We have a view of life in the Middle Ages as “solitary, poore, nasty, brutish, and short”, thanks to the quote from Thomas Hobbes. However, he wasn’t talking about life in the Middle Ages, though somehow that’s what his quote has become to mean. Instead, he is talking about a fictive moment in human history before the development of formal society, which he viewed as the natural state of humanity. He saw it as a “warre of every man against every man”.
The cultures of Great Britain have maintained a formal society for thousands of years, and even then, as an anthropologist, what Hobbes might have called ‘primitive societies’ often had a strong social order and a way of life which was very far from his war of every man against every man.
The majority of medieval people were ‘poor’ by our standards, certainly, but as you can see from posts about such things as ‘mob ball’, while brutal could certainly apply, and short, there was fun to be had.
Furthermore, “Economists at the University of Warwick found that per capita income in England during the late Middle Ages was likely around $1,000 in 1990 dollars.” http://lifeinc.todayshow.com/_news/2010/12/21/5669977-medieval-brits-may-have-had-it-better-than-poorest-today
This makes the people of that era better off than many people living in many countries in the world today. This article is also in keeping with the analysis of height in the Middle Ages (I blogged about that here). In the Middle Ages (meaning post-Roman Britain) the average height of individuals was not being so different than the height of an average person today. Height is an indicator of nutrition and social welfare. Smaller people are generally less well fed.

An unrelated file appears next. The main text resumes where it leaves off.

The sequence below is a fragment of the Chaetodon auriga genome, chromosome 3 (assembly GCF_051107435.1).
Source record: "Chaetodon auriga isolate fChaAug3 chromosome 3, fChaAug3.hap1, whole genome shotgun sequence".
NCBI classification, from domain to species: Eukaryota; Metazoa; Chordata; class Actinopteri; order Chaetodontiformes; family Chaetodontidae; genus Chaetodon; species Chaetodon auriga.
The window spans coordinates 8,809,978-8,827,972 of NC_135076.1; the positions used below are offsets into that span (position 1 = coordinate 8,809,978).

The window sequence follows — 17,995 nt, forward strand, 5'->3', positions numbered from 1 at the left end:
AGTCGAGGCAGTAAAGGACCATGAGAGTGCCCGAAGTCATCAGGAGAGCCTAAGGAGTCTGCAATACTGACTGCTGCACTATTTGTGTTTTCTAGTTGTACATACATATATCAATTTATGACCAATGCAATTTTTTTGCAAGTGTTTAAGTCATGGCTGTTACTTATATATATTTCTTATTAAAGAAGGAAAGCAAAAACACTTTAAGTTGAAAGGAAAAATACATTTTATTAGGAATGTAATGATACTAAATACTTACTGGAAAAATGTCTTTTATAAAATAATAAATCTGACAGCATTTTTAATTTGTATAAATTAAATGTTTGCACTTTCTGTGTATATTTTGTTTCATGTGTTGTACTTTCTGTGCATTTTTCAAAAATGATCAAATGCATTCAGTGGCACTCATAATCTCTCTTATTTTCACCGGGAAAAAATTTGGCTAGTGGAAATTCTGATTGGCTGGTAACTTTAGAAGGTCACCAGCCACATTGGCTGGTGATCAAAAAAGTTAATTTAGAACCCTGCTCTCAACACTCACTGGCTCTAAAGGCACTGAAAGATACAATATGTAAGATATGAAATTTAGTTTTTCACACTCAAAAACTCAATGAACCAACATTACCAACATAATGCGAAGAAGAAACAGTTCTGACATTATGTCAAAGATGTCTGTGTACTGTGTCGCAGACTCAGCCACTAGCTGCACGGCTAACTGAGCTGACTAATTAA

The paper, BRITISH ECONOMIC GROWTH, 1270-1870, states: ” . . . a large share of the English population were already in a position during the late Middle Ages to afford what Allen calls the “respectable lifestyle”, with a more varied diet including meat, dairy produce and ale, as well as the less highly processed grain products that comprised the bulk of the bare bones subsistence diet.”
The document is full of fascinating charts, one of which shows population in England over the period discussed:
|population (millions)||Total population||Year||Total population|
Note the sad drop-off starting 1351 after/during the Black Death. The population doesn’t recover until after 1600.
This second chart shows population growth rates:
|Growth rates of population (% per annum)||10-year averages|
|1270-1300||0.27||1270/79 – 1300/09||0.23|
|1300-1348||0.04||1300/09 – 1340/48||-0.02|
|1348-1400||-1.60||1340/48 – 1400/09||-1.33|
|1400-1450||-0.18||1400/09 – 1450/59||-0.14|
|1450-1490||0.29||1450/59 – 1480/89||0.29|
|1490-1560||0.55||1480/89 – 1553/59||0.54|
|1560-1600||0.60||1553/59 – 1600/09||0.67|
|1600-1650||0.51||1600/09 – 1650/59||0.45|
|1650-1700||-0.04||1650/59 – 1691/1700||-0.08|
|1270-1700||0.04||1270/79 – 1691/1700||0.04|
To compare, the population growth of the United States, from the 2010 census was .097 or 9.7%. As a side note, this not to be confused with the birth rate–which was the lowest in a century in 2009 at .0135. The US population growth is fueled by immigration, which was not the case in medieval England. http://www.huffingtonpost.com/2010/08/27/us-birth-rate-sets-record_n_697131.html http://www.msnbc.msn.com/id/40764172/ns/us_news-life/